Probably because both of those spaces are overflowing with people asking, but the part of those places populated with people who are there to give? Probably best represented by whatever’s left of those fake towns they built for nuclear bomb testing, or a lovely photo of Pripyat.

Everything I got can be traced directly back to my incredibly tiny social sphere, which makes this a very, very difficult thing for regular people to do. People who don’t suddenly catch on and get shared millions of times. People with zero reach.

Average people.

Average people, already in need of help and hope, just don’t have it in them to do this sort of thing.

But I’m not sure I’m even ‘average people’. Average might have more friends than I do. Know more people who will put in that little bit of extra effort that takes a campaign and makes it successful.

I don’t know.

6. Maybe the best way is if someone else starts it for you?

I mean, if you’ve got a really great friend like that who’s also really trustworthy, the best option might be that. Someone else starting it.

Because, really, during all this with Zombi? I was exhausted. Physically, mentally, emotionally, just utterly used up in every way. I couldn’t promote it myself. Especially not after she died–and especially not after we found out that she was the victim of a procedural error, and my entire grieving process jumped the track for the deepest, darkest pits of Lower Depressionvale.

I checked out entirely for a while, which did me absolutely no good on the ‘reach’ front.

So, maybe, if it had been in the hands of someone else? Or if I’d had some extra help there, even, especially during the Nothing Time?

But it isn’t all bad.

Really, it isn’t.

My very first donation was from a friend of a friend, who then became a friend. We bonded over cats.

And my friends have donated. But these things are never perfectly timed, and I’m asking a lot, so I just need a bigger reach. Or a wittier title. Or a better story than she saved my life every day, but I couldn’t save her.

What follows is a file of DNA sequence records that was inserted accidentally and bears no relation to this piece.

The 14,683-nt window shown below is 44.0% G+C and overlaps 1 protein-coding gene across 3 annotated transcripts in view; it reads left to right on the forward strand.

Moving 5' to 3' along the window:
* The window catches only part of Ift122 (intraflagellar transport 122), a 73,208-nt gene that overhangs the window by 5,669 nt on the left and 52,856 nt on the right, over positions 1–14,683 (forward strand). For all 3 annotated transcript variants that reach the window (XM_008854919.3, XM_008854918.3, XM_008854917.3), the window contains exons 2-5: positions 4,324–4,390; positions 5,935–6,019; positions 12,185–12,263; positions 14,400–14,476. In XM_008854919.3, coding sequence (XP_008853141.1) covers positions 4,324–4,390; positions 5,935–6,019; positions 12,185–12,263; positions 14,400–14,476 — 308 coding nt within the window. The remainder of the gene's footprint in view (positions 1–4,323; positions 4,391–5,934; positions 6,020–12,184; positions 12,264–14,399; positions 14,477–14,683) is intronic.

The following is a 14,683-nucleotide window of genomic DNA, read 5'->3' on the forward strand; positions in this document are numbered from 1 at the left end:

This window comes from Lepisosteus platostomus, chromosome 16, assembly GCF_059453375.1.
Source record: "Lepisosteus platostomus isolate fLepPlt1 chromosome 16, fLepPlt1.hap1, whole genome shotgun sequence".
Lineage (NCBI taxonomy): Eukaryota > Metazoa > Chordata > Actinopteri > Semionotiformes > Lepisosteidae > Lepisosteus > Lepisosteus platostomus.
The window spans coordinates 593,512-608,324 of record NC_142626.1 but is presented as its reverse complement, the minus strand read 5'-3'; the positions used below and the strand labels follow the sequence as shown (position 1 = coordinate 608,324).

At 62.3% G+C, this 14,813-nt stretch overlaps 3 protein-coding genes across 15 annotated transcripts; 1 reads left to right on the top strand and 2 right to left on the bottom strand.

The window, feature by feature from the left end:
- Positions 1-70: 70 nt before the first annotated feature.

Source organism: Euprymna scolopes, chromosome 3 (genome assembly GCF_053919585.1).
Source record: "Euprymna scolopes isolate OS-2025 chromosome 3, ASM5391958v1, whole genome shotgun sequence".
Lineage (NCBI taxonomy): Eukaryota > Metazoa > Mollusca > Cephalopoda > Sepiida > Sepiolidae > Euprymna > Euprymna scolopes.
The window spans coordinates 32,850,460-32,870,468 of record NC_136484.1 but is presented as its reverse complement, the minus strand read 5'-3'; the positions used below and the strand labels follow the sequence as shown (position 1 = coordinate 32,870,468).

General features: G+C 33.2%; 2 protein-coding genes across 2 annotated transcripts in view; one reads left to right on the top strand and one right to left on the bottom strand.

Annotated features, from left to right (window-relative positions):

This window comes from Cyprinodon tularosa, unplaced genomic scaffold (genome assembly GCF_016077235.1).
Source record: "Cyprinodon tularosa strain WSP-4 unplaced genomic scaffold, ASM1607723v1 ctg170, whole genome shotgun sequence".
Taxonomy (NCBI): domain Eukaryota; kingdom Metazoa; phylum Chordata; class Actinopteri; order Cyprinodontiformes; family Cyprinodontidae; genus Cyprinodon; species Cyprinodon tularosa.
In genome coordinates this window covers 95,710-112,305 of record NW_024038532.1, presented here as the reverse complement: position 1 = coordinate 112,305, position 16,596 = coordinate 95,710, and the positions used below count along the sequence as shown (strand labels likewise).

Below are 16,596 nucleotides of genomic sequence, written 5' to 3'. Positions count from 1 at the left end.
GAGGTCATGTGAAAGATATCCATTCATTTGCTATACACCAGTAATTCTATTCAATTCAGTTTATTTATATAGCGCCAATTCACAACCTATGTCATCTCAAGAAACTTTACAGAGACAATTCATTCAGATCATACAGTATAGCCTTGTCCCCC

One with a happy outcome, or a promise to donate extras somehow [to what? Is there even any group researching cat cancer? Does anyone even care?], or some sort of reward structure that I can’t even begin to come up with.

Whatever the missing ingredient is, I don’t have it.

This is an awful way to learn anything. I do not recommend it. And I’m clearly a terrible student, because I didn’t learn anything of value. I don’t know how to fix this, so I can’t teach anyone else how to do it better.


Here’s the campaign link again. Feel free to share it around, since Facebook isn’t letting me right now. I hope it lets me share this post.

And thank you, again, to everyone who has shared, and everyone who has donated.

Cuddle your pets. Their lives are short, and the time passes quickly. Give them an extra special treat. Spend extra time playing with them. Add a few minutes to your walk.

Spend a few minutes with the adoptables at the pet store.

Check up on the strays.

Love them.

For Zombi.

One thought on “Things I’ve Learned Since Starting My Gofundme Campaign

  1. I tried to write this on your campaign page but it won’t accept comments. “I read your page on the web about how fruitless it was to use this campaign and expect to get anything except from friends. Surprised then see that your purpose was very much the same as mine. I have not managed to get more than a fraction of what it has already cost to pay for my cat ( But at least I have also made a few friends through it. Though they tell e 109 people have shared the campaign, I can’t find them. My cat has a prognosis of up to a year, We aim to make his remaining time as comfortable as possible. I am sure you gave Zombi the best life she could ever hope for while she was alive. ” Paul Arenson/Japan